I used to live near to the south coast of England, almost the opposite of Manchester within the English context. It taught me lessons. Mainly lessons about what will happen to people should they linger between hedgerows a little too long and allow the spirit of natural humanity warp along the lines it was (un)designed before TV and aspirational magazines laid our these imperial Roman pathways to bullshit nirvanas. People are strangely like trees, and will grow in any number of directions if they are allowed. I'm just not sure we are allowed.
Manchester has its own problems with wrong-headed pathways, but occasionally their Renaissance image is scored by a passing antler, by a talented troll. I found out last minute about a gig by a couple of touring southerners at Uluru, which is an almost pleasingly weird venue for live music. There is practically no-one there, and those that are there are probably there just to have a drink – or so it seems. Due to cancelled gigs in Buxton, they have decided to play wherever there is even a tiny welcome, and Chorlton has a chance to stand up to its hippy reputation.
Animal Magic Tricks had caught my ear before, but is such a timid, low-key type of music that making sure your ear keeps caught can be a bit of a challenge. The recorded music that I've heard involves beautiful layers of tape hiss, whispered, fluttering vocals, all the kind of thing that doesn't necessarily cut it in Manchester. It's not the kind of art school chick-warbling that was clogging the weekend supplements at the beginning of the year either.
One tune begins with a audio book clip from Thomas Hardy, which is slowed and continues in the background as she sings another tune on top. I like the strangeness. People chatter and don't really seem to get it. Animal Magic Tricks is a lone ginger woman in vaguely kooky gear, that kind of lacey farmhouse that middle-class women wore in the seventies, playing the guitar a bit and some ancient, woozy keyboard. The dress code shouldn't matter, yet I note it nonetheless.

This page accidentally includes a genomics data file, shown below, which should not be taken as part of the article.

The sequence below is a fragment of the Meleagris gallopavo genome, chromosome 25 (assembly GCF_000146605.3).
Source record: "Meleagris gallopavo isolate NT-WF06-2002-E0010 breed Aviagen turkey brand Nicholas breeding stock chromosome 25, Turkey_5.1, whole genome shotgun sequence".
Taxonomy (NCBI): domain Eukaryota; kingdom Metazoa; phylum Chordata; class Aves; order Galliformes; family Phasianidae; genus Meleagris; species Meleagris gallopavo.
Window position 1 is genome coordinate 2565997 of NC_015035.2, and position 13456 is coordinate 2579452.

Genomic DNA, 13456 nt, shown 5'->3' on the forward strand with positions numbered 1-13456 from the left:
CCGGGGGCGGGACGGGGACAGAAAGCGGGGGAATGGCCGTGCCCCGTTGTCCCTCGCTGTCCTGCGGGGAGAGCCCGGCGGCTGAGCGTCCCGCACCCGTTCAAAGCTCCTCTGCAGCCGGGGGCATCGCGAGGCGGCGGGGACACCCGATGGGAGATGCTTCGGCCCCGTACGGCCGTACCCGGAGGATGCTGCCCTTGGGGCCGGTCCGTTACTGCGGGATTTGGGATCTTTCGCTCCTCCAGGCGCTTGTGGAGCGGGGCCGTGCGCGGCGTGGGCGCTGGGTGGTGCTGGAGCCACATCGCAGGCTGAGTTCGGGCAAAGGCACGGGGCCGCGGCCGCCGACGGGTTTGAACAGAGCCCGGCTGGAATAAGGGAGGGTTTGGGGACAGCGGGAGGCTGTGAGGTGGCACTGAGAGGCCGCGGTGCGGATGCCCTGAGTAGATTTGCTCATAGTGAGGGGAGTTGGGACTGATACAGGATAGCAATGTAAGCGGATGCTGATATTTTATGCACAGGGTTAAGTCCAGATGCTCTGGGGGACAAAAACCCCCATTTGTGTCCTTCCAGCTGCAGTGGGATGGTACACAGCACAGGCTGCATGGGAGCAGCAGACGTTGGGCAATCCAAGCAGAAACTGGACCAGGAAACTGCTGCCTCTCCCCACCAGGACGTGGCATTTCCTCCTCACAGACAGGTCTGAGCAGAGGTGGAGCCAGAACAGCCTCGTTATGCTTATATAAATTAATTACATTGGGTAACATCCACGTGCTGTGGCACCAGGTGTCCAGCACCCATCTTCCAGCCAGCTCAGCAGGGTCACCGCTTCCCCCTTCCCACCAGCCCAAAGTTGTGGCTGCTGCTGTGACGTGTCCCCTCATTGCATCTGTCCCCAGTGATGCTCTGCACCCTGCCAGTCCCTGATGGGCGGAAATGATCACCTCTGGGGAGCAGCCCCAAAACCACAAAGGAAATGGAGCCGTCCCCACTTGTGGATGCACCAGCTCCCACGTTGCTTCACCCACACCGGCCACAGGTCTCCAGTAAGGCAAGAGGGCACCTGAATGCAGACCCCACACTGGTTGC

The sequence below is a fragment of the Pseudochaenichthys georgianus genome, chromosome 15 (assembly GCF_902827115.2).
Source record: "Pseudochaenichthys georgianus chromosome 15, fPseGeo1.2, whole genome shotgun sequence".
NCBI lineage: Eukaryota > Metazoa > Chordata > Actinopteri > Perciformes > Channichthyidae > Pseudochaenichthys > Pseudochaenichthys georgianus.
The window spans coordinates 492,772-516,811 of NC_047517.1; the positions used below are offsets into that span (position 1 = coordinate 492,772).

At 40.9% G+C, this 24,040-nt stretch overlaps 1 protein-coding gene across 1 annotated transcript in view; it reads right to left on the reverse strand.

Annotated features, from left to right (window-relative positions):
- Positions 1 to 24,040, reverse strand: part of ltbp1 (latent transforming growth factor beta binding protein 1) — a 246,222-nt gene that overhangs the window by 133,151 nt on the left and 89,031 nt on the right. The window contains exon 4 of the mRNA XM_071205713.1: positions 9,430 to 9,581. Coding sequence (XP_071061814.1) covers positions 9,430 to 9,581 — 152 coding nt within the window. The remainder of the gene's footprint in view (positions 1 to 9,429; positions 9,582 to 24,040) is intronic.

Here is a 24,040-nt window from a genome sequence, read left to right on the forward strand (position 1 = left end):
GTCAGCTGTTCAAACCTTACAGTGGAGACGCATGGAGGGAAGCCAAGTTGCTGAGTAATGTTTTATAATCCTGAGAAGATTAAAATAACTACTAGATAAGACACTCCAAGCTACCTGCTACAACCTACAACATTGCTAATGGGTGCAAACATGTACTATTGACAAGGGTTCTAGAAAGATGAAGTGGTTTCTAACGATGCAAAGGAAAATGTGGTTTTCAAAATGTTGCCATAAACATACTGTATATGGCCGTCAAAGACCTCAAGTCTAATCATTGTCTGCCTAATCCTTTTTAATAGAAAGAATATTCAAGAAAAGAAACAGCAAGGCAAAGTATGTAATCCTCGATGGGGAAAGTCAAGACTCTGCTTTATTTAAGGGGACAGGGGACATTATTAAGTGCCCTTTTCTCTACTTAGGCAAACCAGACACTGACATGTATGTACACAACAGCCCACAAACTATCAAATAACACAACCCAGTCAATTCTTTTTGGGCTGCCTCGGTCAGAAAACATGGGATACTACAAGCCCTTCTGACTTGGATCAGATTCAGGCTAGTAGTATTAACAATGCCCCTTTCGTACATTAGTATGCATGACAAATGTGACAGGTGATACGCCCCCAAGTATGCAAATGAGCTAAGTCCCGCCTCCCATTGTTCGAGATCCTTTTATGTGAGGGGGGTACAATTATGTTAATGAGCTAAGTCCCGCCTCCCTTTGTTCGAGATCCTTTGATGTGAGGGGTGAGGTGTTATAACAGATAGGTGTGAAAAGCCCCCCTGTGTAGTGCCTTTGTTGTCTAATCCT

Men Diamler looks like an impossibly skinny Arsene Wenger, even slightly hunchbacked. He has acolytes in the audience, who have followed him over from a gig the previous night, and it is easy to see why. He stamps his feet on the floorboards, he moves to the middle of the room to be nearer his audience, he doesn't need a microphone. He is loud. He has the air of a hedge poet, a very slightly unkempt Arsene Wenger hedge poet. A little like a stampy, guitar thumping Thom Yorke. He has blatantly come up from the South of England. He never stays on his little wooden chair for long, jumping up to stamp along the floorboards again.
Lou feels a little uncomfortable, as though her evening has been impinged upon; but I appreciate the effort he's making. Far better he comes and sings to people who are chatting in the background than sulk from a stage or expect his acolytes to hush on his behalf. The lyrics too are pithy and poetic, if a little down on humanity and all that stuff. People are nothing more than “saline”, he reckons. The melodies are seemingly effortless, but this is belied by his bloody blisters. While the assembled ask for an encore, all he can manage is to spring from his chair and show us all his damaged fingers. But in a sweet way.
This is Chorlton. Isn't this supposed to happening all the time now?